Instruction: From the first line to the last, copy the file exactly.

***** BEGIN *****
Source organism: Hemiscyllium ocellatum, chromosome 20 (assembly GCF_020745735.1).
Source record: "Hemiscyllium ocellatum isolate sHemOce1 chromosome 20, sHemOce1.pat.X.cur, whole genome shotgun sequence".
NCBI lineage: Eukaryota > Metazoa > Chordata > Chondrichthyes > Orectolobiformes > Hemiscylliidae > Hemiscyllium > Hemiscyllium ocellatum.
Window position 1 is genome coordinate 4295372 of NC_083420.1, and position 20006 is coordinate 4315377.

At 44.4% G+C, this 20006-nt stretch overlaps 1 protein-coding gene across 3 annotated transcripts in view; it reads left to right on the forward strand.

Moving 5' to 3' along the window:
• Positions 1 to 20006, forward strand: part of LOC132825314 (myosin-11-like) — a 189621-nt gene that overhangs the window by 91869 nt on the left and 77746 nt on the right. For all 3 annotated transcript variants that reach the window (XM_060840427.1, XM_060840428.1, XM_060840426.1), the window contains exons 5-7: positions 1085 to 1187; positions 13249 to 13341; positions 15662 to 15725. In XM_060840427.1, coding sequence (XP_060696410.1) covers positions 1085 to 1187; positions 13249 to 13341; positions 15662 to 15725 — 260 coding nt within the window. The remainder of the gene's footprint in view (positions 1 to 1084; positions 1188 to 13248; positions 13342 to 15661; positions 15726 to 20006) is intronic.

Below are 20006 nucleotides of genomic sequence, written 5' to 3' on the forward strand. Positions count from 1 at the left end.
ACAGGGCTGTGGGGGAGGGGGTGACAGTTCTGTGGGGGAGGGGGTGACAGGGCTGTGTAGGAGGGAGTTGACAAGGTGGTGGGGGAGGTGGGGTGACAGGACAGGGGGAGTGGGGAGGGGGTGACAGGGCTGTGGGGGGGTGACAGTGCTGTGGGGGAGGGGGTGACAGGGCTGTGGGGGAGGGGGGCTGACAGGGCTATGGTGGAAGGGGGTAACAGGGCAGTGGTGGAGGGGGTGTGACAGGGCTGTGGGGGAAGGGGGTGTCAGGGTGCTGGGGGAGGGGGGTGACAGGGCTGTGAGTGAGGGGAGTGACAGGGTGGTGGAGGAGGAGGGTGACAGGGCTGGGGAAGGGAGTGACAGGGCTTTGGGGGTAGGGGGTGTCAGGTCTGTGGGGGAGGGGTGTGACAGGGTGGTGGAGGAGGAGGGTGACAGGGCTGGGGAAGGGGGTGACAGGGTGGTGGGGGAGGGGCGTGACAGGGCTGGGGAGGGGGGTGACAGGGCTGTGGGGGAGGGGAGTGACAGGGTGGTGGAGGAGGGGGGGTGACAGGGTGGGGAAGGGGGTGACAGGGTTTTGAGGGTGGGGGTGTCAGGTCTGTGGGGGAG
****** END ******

Source organism: Hemiscyllium ocellatum, chromosome 20 (assembly GCF_020745735.1).
Source record: "Hemiscyllium ocellatum isolate sHemOce1 chromosome 20, sHemOce1.pat.X.cur, whole genome shotgun sequence".
NCBI lineage: Eukaryota > Metazoa > Chordata > Chondrichthyes > Orectolobiformes > Hemiscylliidae > Hemiscyllium > Hemiscyllium ocellatum.
Window position 1 is genome coordinate 4295372 of NC_083420.1, and position 20006 is coordinate 4315377.

At 44.4% G+C, this 20006-nt stretch overlaps 1 protein-coding gene across 3 annotated transcripts in view; it reads left to right on the forward strand.

Moving 5' to 3' along the window:
• Positions 1 to 20006, forward strand: part of LOC132825314 (myosin-11-like) — a 189621-nt gene that overhangs the window by 91869 nt on the left and 77746 nt on the right. For all 3 annotated transcript variants that reach the window (XM_060840427.1, XM_060840428.1, XM_060840426.1), the window contains exons 5-7: positions 1085 to 1187; positions 13249 to 13341; positions 15662 to 15725. In XM_060840427.1, coding sequence (XP_060696410.1) covers positions 1085 to 1187; positions 13249 to 13341; positions 15662 to 15725 — 260 coding nt within the window. The remainder of the gene's footprint in view (positions 1 to 1084; positions 1188 to 13248; positions 13342 to 15661; positions 15726 to 20006) is intronic.

Below are 20006 nucleotides of genomic sequence, written 5' to 3' on the forward strand. Positions count from 1 at the left end.
ACAGGGCTGTGGGGGAGGGGGTGACAGTTCTGTGGGGGAGGGGGTGACAGGGCTGTGTAGGAGGGAGTTGACAAGGTGGTGGGGGAGGTGGGGTGACAGGACAGGGGGAGTGGGGAGGGGGTGACAGGGCTGTGGGGGGGTGACAGTGCTGTGGGGGAGGGGGTGACAGGGCTGTGGGGGAGGGGGGCTGACAGGGCTATGGTGGAAGGGGGTAACAGGGCAGTGGTGGAGGGGGTGTGACAGGGCTGTGGGGGAAGGGGGTGTCAGGGTGCTGGGGGAGGGGGGTGACAGGGCTGTGAGTGAGGGGAGTGACAGGGTGGTGGAGGAGGAGGGTGACAGGGCTGGGGAAGGGAGTGACAGGGCTTTGGGGGTAGGGGGTGTCAGGTCTGTGGGGGAGGGGTGTGACAGGGTGGTGGAGGAGGAGGGTGACAGGGCTGGGGAAGGGGGTGACAGGGTGGTGGGGGAGGGGCGTGACAGGGCTGGGGAGGGGGGTGACAGGGCTGTGGGGGAGGGGAGTGACAGGGTGGTGGAGGAGGGGGGGTGACAGGGTGGGGAAGGGGGTGACAGGGTTTTGAGGGTGGGGGTGTCAGGTCTGTGGGGGAG